Regarding Krishna’s article, Hayles mentions terminology that can be applied as its characteristics, the first one being ‘cybertext’ and how Aarseth’s concept describes it as a group of texts that use combinatorial strategies, mostly other software functionalities (Hayles 27). Krishna did not use other web-oriented languages but included images and references that encourage the reader to physically interact with the information, such as clicking on hyperlinks to gain access to other websites, which is not possible through printed text. In addition, this article can be referred to as a hypertext. Hayles mentions that “hypertext has at a minimum the three characteristics of multiple reading paths, chunked text, and some kind of linking mechanism to connect the chunks” (Hayles 26). The article’s multiple reading paths include these aforesaid hyperlinks, which link the reader to different web pages, such as a research study that can be used to provide evidence and back story behind a statistic. For example, Krishna mentions that “725 000 people in the UK are currently affected by an eating disorder, according to an estimate in a study conducted in February” and uses this statement as a portal in which readers can click on a part of the sentence and be taken to the b-eat website that displays this information. Other links included in the article refer the reader to a Thesaurus page when the author mentions an adolescent psychiatrist who is ‘welcoming’ of the idea of the development of these self help communities on social media, as well as concluding the article with links to Ashleigh’s Instagram account (Krishna). It is through these multiple reading paths that readers gain access to outside information that can then be utilized to obtain better understanding of the author’s retelling of Ashleigh’s story. In terms of Hayles’ second characteristic of hypertexts, Krishna uses chunked text by separations of a variety of images that illustrate the meaning behind a particular chunk. For example, Krishna displays a picture of Ashleigh in between two images of her food posts to demonstrate the kind of content that is presented in Ashleigh’s Instagram (Krishna). It is through these images that readers gain access to Instagram’s environment, which can be inaccessible to those without their own account. Lastly, Hayles’ linking mechanism can refer to the inclusion of cross-references (Hayles 26). In Krishna’s article we see how a reference to the National Centre for Eating Disorder Association’s website can elaborate on a story. Freya, a recovering anorexic patient, mentions how traumatic childhood experiences were the cause of her disorder. It is through this cross-reference that the reader learns that this cause is a common correlation found among other anorexic patients, according to the website’s studies (Krishna). Therefore, the readers are given access to this additional information that provides elaboration to an interviewee’s perspective.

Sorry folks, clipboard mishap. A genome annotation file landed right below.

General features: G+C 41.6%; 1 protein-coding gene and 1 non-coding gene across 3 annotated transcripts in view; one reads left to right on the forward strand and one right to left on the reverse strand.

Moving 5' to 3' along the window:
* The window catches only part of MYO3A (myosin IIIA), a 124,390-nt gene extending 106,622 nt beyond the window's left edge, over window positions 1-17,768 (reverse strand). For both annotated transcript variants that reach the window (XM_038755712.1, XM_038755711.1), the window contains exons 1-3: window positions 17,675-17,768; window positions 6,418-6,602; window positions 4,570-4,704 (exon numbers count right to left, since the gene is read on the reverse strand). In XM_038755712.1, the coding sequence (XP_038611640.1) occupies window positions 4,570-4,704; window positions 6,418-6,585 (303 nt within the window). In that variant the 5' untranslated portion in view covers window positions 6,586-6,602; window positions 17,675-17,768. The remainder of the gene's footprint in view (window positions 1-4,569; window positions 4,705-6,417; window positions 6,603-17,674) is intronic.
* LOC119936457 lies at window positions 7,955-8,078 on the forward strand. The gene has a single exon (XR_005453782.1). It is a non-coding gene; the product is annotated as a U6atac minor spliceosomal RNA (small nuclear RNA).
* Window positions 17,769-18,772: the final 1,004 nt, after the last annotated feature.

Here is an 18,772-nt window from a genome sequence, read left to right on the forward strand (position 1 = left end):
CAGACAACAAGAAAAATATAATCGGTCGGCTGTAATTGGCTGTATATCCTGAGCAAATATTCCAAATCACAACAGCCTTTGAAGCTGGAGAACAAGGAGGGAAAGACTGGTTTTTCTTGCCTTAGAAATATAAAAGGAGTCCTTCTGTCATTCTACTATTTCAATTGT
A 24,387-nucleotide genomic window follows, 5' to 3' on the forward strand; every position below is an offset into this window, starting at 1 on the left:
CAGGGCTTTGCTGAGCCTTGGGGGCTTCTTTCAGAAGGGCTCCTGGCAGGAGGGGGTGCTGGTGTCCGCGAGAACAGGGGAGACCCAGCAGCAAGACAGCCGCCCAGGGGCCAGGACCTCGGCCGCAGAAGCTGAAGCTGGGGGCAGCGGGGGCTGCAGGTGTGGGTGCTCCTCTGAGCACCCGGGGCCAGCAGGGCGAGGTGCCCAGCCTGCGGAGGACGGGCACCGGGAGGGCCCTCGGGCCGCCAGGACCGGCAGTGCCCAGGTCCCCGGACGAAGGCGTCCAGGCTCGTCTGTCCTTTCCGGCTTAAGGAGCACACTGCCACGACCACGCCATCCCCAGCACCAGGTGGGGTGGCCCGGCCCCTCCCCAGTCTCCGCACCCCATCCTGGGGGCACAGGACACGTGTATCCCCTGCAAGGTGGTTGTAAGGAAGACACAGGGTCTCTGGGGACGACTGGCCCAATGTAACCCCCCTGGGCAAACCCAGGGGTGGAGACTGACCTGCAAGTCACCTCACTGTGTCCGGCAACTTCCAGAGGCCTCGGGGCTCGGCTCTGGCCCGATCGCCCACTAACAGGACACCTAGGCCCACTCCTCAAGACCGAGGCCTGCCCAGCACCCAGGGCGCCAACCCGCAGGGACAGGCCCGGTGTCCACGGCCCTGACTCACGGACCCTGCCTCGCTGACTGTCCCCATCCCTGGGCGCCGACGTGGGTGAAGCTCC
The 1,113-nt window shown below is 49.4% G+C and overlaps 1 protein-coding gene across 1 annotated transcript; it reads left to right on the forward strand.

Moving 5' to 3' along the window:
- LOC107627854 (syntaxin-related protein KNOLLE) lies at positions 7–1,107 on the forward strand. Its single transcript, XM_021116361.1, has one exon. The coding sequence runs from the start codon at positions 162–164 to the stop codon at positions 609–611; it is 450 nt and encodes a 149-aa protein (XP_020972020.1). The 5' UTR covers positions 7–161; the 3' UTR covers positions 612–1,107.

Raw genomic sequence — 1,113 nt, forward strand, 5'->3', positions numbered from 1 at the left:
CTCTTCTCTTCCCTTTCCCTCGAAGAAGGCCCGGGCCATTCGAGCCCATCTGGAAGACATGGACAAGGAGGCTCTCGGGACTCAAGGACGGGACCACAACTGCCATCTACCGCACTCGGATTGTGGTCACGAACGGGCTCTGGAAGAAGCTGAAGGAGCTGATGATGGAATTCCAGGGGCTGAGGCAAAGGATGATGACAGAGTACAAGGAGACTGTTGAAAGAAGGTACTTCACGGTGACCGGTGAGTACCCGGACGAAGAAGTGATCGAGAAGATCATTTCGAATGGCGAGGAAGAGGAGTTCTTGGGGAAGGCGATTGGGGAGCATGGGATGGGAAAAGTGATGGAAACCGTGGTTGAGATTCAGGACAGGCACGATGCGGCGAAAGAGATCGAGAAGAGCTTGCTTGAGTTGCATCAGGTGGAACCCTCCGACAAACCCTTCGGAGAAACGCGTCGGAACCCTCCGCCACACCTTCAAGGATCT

One of Hayles’ critics, W.J.T. Mitchell, mentions how readers should look at the textimage, words and images together, in order to successfully analyze a text, thus “once an image has been introduced… literary critics have everything they need” (Hayles 20). This is not completely true since words, among other components, can provide readers with additional information. I will demonstrate this in a close reading analysis of a passage from Krishna’s article to show how its rhetorical elements can expand on the topic of accessibility. Firstly, the passage uses terminology that refers to ideas of access, specifically terms such as: allowed, blocked, non-blocked, suggested, viewable, secret, restrictions, and banned (Krishna). This relates to how information can be filtered depending on what the source wants you to see. “Instagram told Buzzfeed News” indicates how Buzzfeed has close access to this source and is able to discuss their reasoning about what is or not banned. For example, #Anorexia is not banned but #ProAna and #Thinspo are banned because #Anorexia is able to facilitate a discussion about recovery unlike the other hashtags (Krishna). It is through this incorporation of Instagram’s “terminology” in the article, via the hashtags, that readers gain further understanding of the issue behind discussion of eating disorders on social media, in particular Instagram. Thirdly, Krishna uses a physical separation between the two texts displayed in the passage. It is through this separation that the author’s intention, of illustrating Instagram and Ashleigh as two distinct parties and sources of information, can be shown to observant readers. For example, in Ashleigh’s isolated paragraph it mentions secret hashtags that users can use to get around these restrictions but “she’s unaware of what they are” (Krishna), demonstrates how Buzzfeed is limited by its sources, in regards to their accessibility to information depends on the source’s knowledge. This ties in with the relationship between readers and Buzzfeed, in that the readers’ accessibility depends on how much additional information Buzzfeed wants to include in their articles.
In conclusion, it is through Buzzfeed’s features that allow readers to gain more accessibility than what a printed text could provide in its limited flexibility. For instance, Buzzfeed is a website that acts as an archive due to its inclusion of outside sources in its articles, therefore the reader has access to the infinite Web which leads to additional flexibility in obtaining information. Buzzfeed is also a cybertext and a hypertext which allows this increased accessibility to occur due to multiple readings paths and linking mechanisms which act as connectors to the portal that Buzzfeed creates. Consequently, I believe that Buzzfeed, as well as other digital writing, provide their readers with more accessibility than can be accomplished with printed materials, due to its materiality being the digital environment that is the Web.
Word Count: 1406
A.E.S. “BuzzFeed Gets Fed.” The Economist 11 Aug. 2014: n. pag. Web.
Hayles, Katherine N. Writing Machines. Cambridge, Mass: The MIT Press, 2002. Web.
Krishna, Rachael. “Meet The Teen Girls Using Instagram To Recover From Anorexia.” Buzzfeed. N.p., 17 Sept. 2015. Web.
Rice, Andrew. “Does BuzzFeed Know the Secret?” New York Magazine 7 Apr. 2013: n. pag. Web.